**Question** : Prove that the following are irrationals :

(i) \(1\over \sqrt{2}\)

(ii) \(7\sqrt{5}\)

(iii) \(6 + \sqrt{2}\)

**Solution** :

**(i) ** Let us assume, to the contrary, that \(1\over \sqrt{2}\) is rational. That is, we can find co-prime integers p and q (q \(\ne\) 0) such that

\(1\over \sqrt{2}\) = \(p\over q\) or \(1\times \sqrt{2}\over \sqrt{2}\times \sqrt{2}\) = \(p\over q\) or \(\sqrt{2}\over 2\) = \(p\over q\)

or \(\sqrt{2}\) = \(2p\over q\)

Since p and q are integers \(2p\over q\) is rational, and so \(\sqrt{2}\) is rational.

But this contradicts the fact that \(\sqrt{2}\) is irrational.

so, we conclude that \(1\over \sqrt{2}\) **is an irrational.**

**(ii)** Let us assume, to the contrary, that \(7\sqrt{5}\) is rational. That is, we can find co-prime integers p and q (q \(\ne\) 0) such that \(7\sqrt{5}\) = \(p\over q\).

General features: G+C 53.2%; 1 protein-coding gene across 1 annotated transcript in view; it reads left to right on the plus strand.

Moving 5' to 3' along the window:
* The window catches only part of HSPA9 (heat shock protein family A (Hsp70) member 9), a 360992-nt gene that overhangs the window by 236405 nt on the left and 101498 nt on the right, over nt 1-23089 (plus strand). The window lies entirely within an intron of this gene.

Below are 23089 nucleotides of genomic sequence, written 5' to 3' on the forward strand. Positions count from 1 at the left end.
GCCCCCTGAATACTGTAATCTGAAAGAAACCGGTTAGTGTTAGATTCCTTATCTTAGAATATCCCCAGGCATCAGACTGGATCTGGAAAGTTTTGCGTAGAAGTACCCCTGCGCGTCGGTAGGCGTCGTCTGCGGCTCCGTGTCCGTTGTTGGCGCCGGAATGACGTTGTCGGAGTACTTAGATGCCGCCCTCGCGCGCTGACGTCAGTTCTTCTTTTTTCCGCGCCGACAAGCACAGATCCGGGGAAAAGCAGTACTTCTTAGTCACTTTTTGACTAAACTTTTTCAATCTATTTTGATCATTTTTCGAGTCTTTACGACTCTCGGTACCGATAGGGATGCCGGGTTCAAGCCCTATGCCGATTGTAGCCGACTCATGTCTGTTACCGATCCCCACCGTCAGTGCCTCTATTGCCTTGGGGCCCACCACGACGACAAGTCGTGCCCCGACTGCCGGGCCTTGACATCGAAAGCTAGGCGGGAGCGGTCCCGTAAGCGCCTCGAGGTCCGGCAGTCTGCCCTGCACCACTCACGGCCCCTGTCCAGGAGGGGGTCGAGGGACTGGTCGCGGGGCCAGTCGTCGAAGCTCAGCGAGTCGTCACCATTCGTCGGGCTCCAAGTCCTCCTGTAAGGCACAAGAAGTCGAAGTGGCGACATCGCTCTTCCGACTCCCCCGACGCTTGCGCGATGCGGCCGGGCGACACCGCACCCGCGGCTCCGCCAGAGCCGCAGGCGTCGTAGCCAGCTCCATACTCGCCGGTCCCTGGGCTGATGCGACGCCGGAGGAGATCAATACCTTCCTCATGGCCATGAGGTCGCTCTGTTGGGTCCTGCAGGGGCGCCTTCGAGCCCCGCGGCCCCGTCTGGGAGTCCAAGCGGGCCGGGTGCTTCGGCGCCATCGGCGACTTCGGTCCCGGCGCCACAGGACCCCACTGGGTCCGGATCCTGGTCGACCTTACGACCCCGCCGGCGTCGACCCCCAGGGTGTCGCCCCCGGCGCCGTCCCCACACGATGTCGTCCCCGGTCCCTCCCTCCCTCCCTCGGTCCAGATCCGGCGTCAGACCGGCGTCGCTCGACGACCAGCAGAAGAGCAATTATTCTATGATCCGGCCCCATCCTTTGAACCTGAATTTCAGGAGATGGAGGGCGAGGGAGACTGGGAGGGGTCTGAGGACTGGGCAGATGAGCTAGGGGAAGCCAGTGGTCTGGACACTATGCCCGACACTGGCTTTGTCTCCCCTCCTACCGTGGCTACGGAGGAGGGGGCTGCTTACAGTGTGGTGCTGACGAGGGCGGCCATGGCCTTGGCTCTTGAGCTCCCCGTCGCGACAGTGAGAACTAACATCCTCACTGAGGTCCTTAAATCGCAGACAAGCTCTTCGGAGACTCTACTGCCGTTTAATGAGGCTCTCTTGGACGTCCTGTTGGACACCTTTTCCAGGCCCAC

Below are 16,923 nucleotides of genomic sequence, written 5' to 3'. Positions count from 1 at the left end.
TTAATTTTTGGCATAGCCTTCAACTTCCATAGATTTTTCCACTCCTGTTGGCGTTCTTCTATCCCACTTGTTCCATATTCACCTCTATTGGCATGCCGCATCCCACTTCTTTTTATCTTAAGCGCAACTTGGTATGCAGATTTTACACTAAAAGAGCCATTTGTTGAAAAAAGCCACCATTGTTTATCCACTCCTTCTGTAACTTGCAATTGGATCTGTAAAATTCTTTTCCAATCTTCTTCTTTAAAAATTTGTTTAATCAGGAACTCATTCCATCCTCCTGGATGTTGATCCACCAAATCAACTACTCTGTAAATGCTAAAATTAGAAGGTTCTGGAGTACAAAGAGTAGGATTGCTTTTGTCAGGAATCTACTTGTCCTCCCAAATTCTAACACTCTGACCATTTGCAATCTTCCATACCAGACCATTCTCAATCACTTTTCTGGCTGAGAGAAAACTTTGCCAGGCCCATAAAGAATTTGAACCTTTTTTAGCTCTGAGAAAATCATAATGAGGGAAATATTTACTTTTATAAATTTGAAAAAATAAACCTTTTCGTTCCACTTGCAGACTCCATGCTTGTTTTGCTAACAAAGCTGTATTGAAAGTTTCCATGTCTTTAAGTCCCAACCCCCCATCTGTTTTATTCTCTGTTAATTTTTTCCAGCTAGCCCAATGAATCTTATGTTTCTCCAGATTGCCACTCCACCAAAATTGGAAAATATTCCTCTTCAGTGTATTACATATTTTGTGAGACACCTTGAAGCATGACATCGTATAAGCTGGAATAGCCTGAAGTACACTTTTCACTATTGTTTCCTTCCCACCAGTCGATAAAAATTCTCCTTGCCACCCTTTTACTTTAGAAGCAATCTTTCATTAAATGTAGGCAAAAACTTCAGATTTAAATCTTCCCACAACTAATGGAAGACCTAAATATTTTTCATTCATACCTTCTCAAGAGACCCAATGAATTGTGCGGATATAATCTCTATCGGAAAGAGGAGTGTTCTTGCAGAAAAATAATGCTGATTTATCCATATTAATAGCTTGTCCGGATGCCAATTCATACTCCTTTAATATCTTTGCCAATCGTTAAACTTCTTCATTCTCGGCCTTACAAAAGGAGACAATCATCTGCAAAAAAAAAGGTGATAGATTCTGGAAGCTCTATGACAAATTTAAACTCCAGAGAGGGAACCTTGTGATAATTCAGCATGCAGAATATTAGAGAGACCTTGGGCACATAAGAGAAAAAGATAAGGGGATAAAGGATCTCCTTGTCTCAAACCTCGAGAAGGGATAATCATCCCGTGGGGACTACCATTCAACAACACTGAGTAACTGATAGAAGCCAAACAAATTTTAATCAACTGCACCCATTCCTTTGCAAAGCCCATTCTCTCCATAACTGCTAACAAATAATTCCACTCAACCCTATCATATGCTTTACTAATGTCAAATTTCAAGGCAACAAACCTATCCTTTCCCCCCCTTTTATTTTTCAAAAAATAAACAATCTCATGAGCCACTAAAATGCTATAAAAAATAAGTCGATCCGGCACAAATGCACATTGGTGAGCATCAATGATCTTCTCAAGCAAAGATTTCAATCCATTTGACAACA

So, \(\sqrt{5}\) = \(p\over 7q\)

Since p and q are integers, \(p\over 7q\) is rational and so is \(\sqrt{5}\).

But this contradicts the fact that \(\sqrt{5}\) is irrational. So, we conclude that **\(7\sqrt{5}\) is an irrational.**

**(iii)** Let us assume, to the contrary, that \(6 + \sqrt{2}\) is rational. That is, we can find co-prime integers p and q (q \(\ne\) 0) such that

\(6 + \sqrt{2}\) = \(p\over q\) or 6 – \(p\over q\) = \(\sqrt{2}\)

or \(\sqrt{2}\) = 6 – \(p\over q\)

Since p and q are integers, 6 – \(p\over q\) is rational, and so \(\sqrt{2}\) is rational.

But this contradicts the fact that \(\sqrt{2}\) is irrational.

so, we conclude that \(6 + \sqrt{2}\) **is an irrational.**